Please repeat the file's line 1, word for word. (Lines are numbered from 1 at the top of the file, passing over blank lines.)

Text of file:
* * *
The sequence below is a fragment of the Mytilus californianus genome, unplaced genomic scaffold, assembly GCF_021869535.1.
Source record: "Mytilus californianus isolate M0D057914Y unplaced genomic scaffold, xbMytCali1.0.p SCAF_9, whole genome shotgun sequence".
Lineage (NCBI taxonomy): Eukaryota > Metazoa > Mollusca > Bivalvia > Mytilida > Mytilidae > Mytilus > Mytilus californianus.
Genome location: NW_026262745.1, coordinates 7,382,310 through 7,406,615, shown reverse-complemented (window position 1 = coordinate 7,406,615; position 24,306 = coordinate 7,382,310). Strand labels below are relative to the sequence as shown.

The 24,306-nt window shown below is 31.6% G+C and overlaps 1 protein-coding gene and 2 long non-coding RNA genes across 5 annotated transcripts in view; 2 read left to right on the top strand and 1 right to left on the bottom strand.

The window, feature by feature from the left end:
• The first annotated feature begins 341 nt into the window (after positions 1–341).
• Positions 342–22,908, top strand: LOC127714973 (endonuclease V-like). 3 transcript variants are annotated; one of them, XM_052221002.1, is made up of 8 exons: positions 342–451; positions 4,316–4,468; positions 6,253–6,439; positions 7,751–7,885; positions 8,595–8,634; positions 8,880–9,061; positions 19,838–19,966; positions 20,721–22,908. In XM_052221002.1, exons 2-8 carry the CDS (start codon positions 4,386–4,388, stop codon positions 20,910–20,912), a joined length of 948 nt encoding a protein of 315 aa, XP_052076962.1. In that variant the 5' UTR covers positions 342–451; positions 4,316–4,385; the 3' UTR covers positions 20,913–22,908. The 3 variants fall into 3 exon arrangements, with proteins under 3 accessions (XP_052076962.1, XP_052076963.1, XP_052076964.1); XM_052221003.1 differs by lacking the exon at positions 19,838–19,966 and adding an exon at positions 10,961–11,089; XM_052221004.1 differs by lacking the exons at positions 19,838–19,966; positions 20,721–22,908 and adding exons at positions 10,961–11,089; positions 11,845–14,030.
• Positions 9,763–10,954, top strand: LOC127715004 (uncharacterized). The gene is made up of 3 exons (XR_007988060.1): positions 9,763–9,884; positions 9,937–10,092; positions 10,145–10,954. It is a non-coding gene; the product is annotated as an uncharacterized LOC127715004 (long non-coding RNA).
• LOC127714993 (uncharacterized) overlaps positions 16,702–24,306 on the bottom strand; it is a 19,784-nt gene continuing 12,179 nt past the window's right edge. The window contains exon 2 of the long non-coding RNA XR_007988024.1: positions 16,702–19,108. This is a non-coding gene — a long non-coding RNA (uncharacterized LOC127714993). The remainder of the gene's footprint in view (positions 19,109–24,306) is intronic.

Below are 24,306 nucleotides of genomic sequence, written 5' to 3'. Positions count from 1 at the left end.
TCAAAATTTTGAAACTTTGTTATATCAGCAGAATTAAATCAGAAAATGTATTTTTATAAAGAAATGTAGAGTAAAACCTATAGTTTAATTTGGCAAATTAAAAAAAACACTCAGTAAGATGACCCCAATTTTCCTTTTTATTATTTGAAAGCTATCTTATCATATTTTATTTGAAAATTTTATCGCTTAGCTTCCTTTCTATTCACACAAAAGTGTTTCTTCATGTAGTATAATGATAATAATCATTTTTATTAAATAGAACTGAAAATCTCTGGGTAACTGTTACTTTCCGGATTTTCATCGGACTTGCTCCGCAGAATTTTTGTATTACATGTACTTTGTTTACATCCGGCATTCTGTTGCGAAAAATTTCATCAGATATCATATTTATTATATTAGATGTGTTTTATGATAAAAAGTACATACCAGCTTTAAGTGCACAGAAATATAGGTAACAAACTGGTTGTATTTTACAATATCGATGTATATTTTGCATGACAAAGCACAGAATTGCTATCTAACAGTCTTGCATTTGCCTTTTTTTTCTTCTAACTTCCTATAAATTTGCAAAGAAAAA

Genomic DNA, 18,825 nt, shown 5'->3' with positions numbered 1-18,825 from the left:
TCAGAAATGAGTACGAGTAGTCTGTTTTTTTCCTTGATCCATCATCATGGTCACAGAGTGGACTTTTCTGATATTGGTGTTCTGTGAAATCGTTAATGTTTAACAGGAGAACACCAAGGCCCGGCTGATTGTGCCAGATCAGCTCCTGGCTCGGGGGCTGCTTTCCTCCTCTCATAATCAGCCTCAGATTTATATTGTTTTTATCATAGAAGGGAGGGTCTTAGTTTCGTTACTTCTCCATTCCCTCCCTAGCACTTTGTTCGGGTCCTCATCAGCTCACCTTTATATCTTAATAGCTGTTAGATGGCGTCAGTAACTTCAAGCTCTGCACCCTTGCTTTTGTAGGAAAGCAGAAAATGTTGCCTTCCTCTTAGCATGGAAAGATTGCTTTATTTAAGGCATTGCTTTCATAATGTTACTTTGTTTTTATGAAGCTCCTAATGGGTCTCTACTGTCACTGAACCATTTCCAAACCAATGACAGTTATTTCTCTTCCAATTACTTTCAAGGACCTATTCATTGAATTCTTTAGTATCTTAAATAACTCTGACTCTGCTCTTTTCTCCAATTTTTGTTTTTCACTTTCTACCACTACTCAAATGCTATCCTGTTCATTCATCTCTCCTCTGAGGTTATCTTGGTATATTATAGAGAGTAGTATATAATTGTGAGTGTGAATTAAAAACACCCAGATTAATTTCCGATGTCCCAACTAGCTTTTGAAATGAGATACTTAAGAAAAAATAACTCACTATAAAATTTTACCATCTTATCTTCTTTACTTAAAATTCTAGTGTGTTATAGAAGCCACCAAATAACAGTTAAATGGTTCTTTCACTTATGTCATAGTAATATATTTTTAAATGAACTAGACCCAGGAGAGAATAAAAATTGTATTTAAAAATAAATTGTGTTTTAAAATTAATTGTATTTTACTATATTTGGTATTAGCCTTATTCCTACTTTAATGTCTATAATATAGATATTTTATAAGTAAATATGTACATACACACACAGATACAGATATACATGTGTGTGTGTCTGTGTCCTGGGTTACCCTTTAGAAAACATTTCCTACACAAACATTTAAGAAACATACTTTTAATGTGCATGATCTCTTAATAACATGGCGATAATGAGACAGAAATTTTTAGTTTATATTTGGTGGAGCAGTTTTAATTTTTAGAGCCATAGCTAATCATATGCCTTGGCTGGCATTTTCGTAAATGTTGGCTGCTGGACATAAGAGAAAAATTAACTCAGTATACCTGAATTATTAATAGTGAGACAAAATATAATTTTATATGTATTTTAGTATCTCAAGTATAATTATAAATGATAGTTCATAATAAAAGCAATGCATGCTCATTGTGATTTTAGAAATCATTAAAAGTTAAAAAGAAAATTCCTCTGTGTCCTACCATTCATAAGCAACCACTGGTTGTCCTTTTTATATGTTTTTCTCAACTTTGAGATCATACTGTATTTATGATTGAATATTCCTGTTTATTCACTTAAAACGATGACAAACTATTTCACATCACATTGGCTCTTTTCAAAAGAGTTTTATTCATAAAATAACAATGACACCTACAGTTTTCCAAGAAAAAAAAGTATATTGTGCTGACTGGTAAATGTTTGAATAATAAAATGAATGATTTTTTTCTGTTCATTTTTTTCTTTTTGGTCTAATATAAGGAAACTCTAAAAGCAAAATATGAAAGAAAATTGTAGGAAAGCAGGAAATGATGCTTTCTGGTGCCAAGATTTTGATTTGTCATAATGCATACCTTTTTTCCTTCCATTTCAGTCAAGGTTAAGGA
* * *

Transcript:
The sequence below is a fragment of the Mytilus californianus genome, unplaced genomic scaffold, assembly GCF_021869535.1.